It was your combined swift response and partnership that enabled us to quickly mitigate and clear this dangerous spill and help the victim, Grenno said in the statement, addressing the firefighters and HazMat team who responded.

Matt Berg can be reached at matthew.berg@globe.com. Follow him on Twitter @mattberg33.

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Man injured in Whitman pool chemical explosion - The Boston Globe

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We Did That Perfectly: Los Angeles Lakers Remember the Deadly Chemistry Between Kobe Bryant and Pau Gasol – Essentially Sports

The ending to the 2000s decade was a perfect one for the Los Angeles Lakers fans, wasnt it? A historic three-peat to kick start the decade and back-to-back titles to end it. Shaquille ONeal and Kobe Bryant formed an unstoppable partnership to muscle their way to threeconsecutive titles at the start of the 2000s era.

As for the later years in the decade, the Lakers rose back from a terrible form that they endured right after ONeal left the team. The team needed a player who could enhance the style of Kobe Bryant, as well as carry a part of the teams burden.

In 2007, things did not look well for the Lakers in terms of their relationship with Kobe. After a couple of first-round playoff exits, Kobes faith in the management deteriorated and there was a possibility of a massive trade that could have changed the course of the NBA.

But, the Lakers swiftly traded Grizzlies player Pau Gasol to partner Kobe upfront. The inclusion of Gasol in the team made a drastic difference. Kobes welcome to Gasol is a much known and well-appreciated story. The pair instantly hit it off and started combing brilliantly to outdo their opponents.

Gasol earned 5 of his six NBA All-Star appearances while playing for the Lakers. His game improved drastically under Kobes guidance. The mamba is always the one to lead by example and his work ethic inspired Gasol to produce his maximum effort on every game night.

The delightful Kobe-Pau connection always brings joy in the faces of Lakers fans. During the two-championship winning seasons, the duo put on mammoth performances to propel the Lakers all the way to the Finals.

The Los Angeles Lakers posted a major throwback video on Twitter, highlighting the pairs chemistry. Moreover, Pau Gasol even reshared the post with purple and gold heart emojis. In the video, we can see Kobe meticulously explaining Gasol about how he made a bounce pass to the Spaniard, which he converted with ease.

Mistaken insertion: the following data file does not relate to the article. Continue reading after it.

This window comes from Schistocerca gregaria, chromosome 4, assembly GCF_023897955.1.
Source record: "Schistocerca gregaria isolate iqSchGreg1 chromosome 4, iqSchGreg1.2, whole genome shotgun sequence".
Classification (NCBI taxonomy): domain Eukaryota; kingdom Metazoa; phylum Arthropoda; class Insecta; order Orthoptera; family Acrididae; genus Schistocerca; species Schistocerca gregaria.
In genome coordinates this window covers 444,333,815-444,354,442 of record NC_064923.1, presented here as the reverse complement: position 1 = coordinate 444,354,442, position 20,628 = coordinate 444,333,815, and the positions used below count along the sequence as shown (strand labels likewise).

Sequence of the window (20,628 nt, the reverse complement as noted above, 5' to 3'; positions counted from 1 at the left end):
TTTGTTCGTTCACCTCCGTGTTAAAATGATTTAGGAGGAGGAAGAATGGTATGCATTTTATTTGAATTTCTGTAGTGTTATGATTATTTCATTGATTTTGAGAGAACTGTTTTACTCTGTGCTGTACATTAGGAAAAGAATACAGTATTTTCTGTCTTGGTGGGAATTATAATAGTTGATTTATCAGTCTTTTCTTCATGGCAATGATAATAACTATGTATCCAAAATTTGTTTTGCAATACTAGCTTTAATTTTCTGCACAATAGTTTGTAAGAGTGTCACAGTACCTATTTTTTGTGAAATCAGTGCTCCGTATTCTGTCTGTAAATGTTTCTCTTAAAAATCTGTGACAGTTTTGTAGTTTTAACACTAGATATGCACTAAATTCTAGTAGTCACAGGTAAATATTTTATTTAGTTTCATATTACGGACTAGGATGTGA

We did that perfectly, because we were in line the whole time. Youre not behind me, youre not in front of me. You are right there parallel with me, Kobe says to Gasol. Then the video shows the above-mentioned move orchestrated by Kobe Bryant and Pau Gasol to earn two points for their team.

The back-to-back championships in 2009 and 2010 reflect their massive on-court success. Kobe went into beast mode during these two years. He averaged 26.8 and 27.0 points per game in the 2009 and 2010 regular-season fixtures. Gasol perfectly played a supportive role by carrying a regular-season average of 18.9 and 18.3 PPG in these two years.

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We Did That Perfectly: Los Angeles Lakers Remember the Deadly Chemistry Between Kobe Bryant and Pau Gasol - Essentially Sports

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Jennifer Aniston & Brad Pitt’s chemistry in these photos BEFORE tying the knot is the apt rush of nostalgia – PINKVILLA

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Jennifer Aniston & Brad Pitt's chemistry in these photos BEFORE tying the knot is the apt rush of nostalgia

Former couple Jennifer Aniston and Brad Pitt were one of the most loved couples before they split and still enjoy a fan following that ships them together. Having said that, take a look at their adorable moments before getting married!

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Exes Jennifer Aniston and Brad Pitt were amongst the most loved couples when they were married. Their love story was always one of the most beautiful love stories and truly one of a kind. The couple met in 1994 through their managers. After knowing each other for over four years, they started dating each other and went on to get engaged after a while. Jennifer and Brad got married in the year 2000 and were extremely loved by their fans and followers. Their most adorable and stylish appearances at red carpets, events, parties and other occasions became the talk of the town as the couple's chemistry spoke volumes of their love. Unfortunately after a relationship of five years, the couple split. The news of their split broke the internet as Pitt moved on with Angelina Jolie and Jennifer moved on with Justin Theroux! The former couple is now really good friends and reunited on many occasions like SAG Awards 2020. When asked about the possibility of running into Aniston at an event, Pitt wasn't phased in the least. "I'll run into Jen, she's a good friend," he replied. Even after their breakup, the couple made a buzz on the internet a lot of times. Currently, the duo's romance rumours are doing the rounds on the internet. Speaking of which, take a look at their priceless moments before marriage that will take you down the memory lane.